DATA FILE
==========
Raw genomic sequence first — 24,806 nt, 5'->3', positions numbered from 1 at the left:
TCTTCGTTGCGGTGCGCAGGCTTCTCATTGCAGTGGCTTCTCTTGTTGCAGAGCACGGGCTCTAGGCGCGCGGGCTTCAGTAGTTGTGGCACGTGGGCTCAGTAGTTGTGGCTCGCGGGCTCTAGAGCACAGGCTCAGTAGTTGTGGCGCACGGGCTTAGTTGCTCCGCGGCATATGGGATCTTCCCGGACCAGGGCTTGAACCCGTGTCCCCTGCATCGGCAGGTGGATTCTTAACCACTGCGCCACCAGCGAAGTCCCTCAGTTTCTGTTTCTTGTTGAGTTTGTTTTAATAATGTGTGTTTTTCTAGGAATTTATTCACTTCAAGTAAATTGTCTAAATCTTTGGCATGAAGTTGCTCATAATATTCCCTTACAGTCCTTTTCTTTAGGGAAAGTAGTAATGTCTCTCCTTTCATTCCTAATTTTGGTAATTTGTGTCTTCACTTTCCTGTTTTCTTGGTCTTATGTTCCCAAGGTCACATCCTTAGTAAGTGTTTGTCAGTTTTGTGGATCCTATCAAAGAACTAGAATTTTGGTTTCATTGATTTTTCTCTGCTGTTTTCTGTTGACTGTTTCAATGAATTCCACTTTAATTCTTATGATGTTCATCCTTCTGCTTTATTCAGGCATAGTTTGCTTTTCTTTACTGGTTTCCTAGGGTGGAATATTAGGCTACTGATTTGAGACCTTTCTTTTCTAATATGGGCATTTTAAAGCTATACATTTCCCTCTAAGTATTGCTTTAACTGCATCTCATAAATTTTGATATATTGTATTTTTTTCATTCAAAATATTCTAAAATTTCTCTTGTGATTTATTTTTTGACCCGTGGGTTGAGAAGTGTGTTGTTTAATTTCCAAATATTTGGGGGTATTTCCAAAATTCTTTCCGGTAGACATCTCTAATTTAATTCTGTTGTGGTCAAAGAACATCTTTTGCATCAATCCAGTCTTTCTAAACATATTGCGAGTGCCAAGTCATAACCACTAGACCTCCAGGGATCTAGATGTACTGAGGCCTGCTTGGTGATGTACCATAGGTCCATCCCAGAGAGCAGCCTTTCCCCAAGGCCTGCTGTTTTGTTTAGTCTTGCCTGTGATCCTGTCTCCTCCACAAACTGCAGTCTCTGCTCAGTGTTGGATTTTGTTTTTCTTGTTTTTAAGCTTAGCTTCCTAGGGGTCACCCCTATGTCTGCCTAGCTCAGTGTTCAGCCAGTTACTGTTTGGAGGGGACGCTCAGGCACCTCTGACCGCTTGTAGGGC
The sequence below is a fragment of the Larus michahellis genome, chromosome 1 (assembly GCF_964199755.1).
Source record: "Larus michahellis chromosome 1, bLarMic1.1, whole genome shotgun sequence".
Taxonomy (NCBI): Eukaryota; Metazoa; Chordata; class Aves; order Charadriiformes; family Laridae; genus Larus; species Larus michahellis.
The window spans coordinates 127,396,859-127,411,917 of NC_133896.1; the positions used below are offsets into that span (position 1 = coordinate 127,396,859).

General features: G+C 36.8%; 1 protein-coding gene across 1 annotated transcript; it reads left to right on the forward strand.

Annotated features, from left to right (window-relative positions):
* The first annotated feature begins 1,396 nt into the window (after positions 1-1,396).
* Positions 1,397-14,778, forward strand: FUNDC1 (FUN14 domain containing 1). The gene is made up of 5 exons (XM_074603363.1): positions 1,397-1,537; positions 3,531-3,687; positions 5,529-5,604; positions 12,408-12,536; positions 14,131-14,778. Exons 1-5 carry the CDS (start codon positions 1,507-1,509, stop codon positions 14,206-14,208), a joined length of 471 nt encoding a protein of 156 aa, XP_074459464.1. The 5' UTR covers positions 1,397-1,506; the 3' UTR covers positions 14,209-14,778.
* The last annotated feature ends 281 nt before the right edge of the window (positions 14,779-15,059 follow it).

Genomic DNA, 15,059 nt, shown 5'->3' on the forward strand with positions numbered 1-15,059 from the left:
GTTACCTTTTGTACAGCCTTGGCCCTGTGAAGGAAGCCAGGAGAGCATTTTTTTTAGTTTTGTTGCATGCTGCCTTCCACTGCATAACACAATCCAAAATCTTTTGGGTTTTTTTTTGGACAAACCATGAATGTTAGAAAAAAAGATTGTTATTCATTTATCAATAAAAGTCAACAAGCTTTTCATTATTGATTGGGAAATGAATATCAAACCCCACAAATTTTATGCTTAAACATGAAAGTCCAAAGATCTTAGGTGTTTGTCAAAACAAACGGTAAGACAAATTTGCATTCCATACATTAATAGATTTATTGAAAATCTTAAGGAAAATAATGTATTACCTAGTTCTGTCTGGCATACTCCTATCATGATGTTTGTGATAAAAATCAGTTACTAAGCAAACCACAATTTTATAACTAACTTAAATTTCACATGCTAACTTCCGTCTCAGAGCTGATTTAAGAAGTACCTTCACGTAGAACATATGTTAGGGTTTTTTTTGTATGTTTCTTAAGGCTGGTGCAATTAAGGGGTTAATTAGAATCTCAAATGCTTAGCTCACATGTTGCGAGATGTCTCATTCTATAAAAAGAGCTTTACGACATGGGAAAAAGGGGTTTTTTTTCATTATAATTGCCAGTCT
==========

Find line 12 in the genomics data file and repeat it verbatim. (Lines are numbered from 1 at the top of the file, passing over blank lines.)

Genomic DNA, 15,059 nt, shown 5'->3' on the forward strand with positions numbered 1-15,059 from the left: